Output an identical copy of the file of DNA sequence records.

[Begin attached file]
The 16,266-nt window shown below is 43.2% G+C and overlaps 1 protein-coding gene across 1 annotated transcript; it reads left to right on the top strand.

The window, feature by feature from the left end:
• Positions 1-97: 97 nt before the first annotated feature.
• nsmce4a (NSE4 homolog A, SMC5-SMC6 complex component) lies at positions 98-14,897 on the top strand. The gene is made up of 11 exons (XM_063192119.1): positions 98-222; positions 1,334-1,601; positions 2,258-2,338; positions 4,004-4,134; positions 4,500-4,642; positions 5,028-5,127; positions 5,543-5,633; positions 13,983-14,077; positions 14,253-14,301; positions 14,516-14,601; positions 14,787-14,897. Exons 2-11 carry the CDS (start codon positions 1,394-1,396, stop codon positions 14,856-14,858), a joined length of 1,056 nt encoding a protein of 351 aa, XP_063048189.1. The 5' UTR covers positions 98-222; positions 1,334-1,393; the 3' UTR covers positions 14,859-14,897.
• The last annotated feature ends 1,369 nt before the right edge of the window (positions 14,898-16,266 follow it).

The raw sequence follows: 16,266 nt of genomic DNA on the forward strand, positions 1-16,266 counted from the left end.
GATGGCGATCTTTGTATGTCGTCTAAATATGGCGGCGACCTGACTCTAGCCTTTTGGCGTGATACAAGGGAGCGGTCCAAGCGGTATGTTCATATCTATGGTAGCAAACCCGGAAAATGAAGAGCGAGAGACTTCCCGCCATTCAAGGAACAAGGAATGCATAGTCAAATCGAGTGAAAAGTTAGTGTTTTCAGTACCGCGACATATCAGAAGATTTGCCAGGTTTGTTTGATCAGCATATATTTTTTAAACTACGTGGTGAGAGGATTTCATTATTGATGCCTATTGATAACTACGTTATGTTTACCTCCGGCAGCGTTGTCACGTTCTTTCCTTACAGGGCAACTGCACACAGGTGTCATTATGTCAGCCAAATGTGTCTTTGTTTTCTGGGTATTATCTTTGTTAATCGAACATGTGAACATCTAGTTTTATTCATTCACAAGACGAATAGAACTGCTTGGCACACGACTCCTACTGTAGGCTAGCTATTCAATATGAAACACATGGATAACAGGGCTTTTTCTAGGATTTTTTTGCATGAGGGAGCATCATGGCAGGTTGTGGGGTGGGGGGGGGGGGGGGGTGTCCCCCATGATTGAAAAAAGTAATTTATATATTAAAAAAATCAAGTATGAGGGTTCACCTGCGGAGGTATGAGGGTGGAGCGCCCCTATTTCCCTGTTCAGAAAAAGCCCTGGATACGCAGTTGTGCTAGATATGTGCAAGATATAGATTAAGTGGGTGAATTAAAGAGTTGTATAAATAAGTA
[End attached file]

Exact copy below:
The 16,266-nt window shown below is 43.2% G+C and overlaps 1 protein-coding gene across 1 annotated transcript; it reads left to right on the top strand.

The window, feature by feature from the left end:
• Positions 1-97: 97 nt before the first annotated feature.
• nsmce4a (NSE4 homolog A, SMC5-SMC6 complex component) lies at positions 98-14,897 on the top strand. The gene is made up of 11 exons (XM_063192119.1): positions 98-222; positions 1,334-1,601; positions 2,258-2,338; positions 4,004-4,134; positions 4,500-4,642; positions 5,028-5,127; positions 5,543-5,633; positions 13,983-14,077; positions 14,253-14,301; positions 14,516-14,601; positions 14,787-14,897. Exons 2-11 carry the CDS (start codon positions 1,394-1,396, stop codon positions 14,856-14,858), a joined length of 1,056 nt encoding a protein of 351 aa, XP_063048189.1. The 5' UTR covers positions 98-222; positions 1,334-1,393; the 3' UTR covers positions 14,859-14,897.
• The last annotated feature ends 1,369 nt before the right edge of the window (positions 14,898-16,266 follow it).

The raw sequence follows: 16,266 nt of genomic DNA on the forward strand, positions 1-16,266 counted from the left end.
GATGGCGATCTTTGTATGTCGTCTAAATATGGCGGCGACCTGACTCTAGCCTTTTGGCGTGATACAAGGGAGCGGTCCAAGCGGTATGTTCATATCTATGGTAGCAAACCCGGAAAATGAAGAGCGAGAGACTTCCCGCCATTCAAGGAACAAGGAATGCATAGTCAAATCGAGTGAAAAGTTAGTGTTTTCAGTACCGCGACATATCAGAAGATTTGCCAGGTTTGTTTGATCAGCATATATTTTTTAAACTACGTGGTGAGAGGATTTCATTATTGATGCCTATTGATAACTACGTTATGTTTACCTCCGGCAGCGTTGTCACGTTCTTTCCTTACAGGGCAACTGCACACAGGTGTCATTATGTCAGCCAAATGTGTCTTTGTTTTCTGGGTATTATCTTTGTTAATCGAACATGTGAACATCTAGTTTTATTCATTCACAAGACGAATAGAACTGCTTGGCACACGACTCCTACTGTAGGCTAGCTATTCAATATGAAACACATGGATAACAGGGCTTTTTCTAGGATTTTTTTGCATGAGGGAGCATCATGGCAGGTTGTGGGGTGGGGGGGGGGGGGGGGTGTCCCCCATGATTGAAAAAAGTAATTTATATATTAAAAAAATCAAGTATGAGGGTTCACCTGCGGAGGTATGAGGGTGGAGCGCCCCTATTTCCCTGTTCAGAAAAAGCCCTGGATACGCAGTTGTGCTAGATATGTGCAAGATATAGATTAAGTGGGTGAATTAAAGAGTTGTATAAATAAGTA